“We’re finally back to Radiohead,” Ramin Djawadi laughs, at the beginning of our final conversation about Westworld Season 4. “I never actually counted, but I feel like we’ve done Radiohead the most — we’re all big Radiohead fans. So this being the final episode we said, you know, ‘It’s time for some Radiohead now. We need another Radiohead song.'”
As the Emmy-winning composer has exclusively discussed with Consequence all season long, the unexpected twists and turns of the HBO sci-fi drama have often extended towards the music, calling upon Djawadi’s talent for recreating well-known pop and rock tunes using Westworld’s signature sound.
Such was the case for the soaring instrumental cover of “Pyramid Song” (from 2001’s Amnesiac), which accompanies the final moments of Hale (Tessa Thompson) — just one of the events involved as we witness the end of sentient life on Earth. (By Consequence’s count, this is the fifth Radiohead cover of the series.)
For some Westworld covers, Djawadi has said he likes to ease the viewer into discovering that they’re listening to a new version of a familiar tune. But in this case, he says, “The original actually starts also with piano, so it actually is sort of true to the original. Once the vocals and the other elements come in, that’s when I veer off and do my thing with it, but those original piano chords actually should be fairly recognizable.”
When covering this song, Djawadi says, he used strings and a solo cello to substitute for the vocal component, while also including more rock elements than he typically does, including some very electric guitar. It’s a less subtle mix than other covers, but because there was no dialogue in the scene, “it was nice to have the instruments develop there.”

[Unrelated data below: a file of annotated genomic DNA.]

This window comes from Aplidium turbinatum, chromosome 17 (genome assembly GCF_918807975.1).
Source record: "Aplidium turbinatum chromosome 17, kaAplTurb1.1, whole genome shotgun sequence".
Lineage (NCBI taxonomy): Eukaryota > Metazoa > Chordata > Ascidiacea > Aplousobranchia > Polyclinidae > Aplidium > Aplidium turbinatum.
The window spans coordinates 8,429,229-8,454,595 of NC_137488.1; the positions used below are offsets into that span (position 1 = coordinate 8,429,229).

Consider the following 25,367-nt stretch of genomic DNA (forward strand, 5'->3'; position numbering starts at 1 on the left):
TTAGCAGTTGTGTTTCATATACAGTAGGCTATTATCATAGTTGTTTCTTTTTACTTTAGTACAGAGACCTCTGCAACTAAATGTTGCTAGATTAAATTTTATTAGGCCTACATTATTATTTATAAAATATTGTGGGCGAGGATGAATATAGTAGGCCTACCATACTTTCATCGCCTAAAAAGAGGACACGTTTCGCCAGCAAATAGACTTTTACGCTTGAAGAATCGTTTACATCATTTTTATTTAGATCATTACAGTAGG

Oh, and if you’re wondering: Djawadi himself played the guitar sections of the “Pyramid Song” cover, as he actually does for many guitar-driven elements of the score. “That’s one of my main instruments,” he says. “So whenever I have the opportunity to use the guitar, there are many times that I actually play it myself — whenever guitar seems appropriate. Sometimes I also like to work with other guitar players, just because every musician obviously has different sounds and different tones and different interpretations, but many times it’s me.”
“Que Será, Será” is a grim yet exciting episode, as we watch essentially the very end of everything take place, with only fragments of humanity left in the wreckage of Hale and the Man In Black (Ed Harris)’s games. One such fragment is Frankie (Aurora Perrineau), who does also get a little more time with the fading replica of her father Caleb (Aaron Paul) — including one moment where Djawadi actively chose to not match the score to the scene.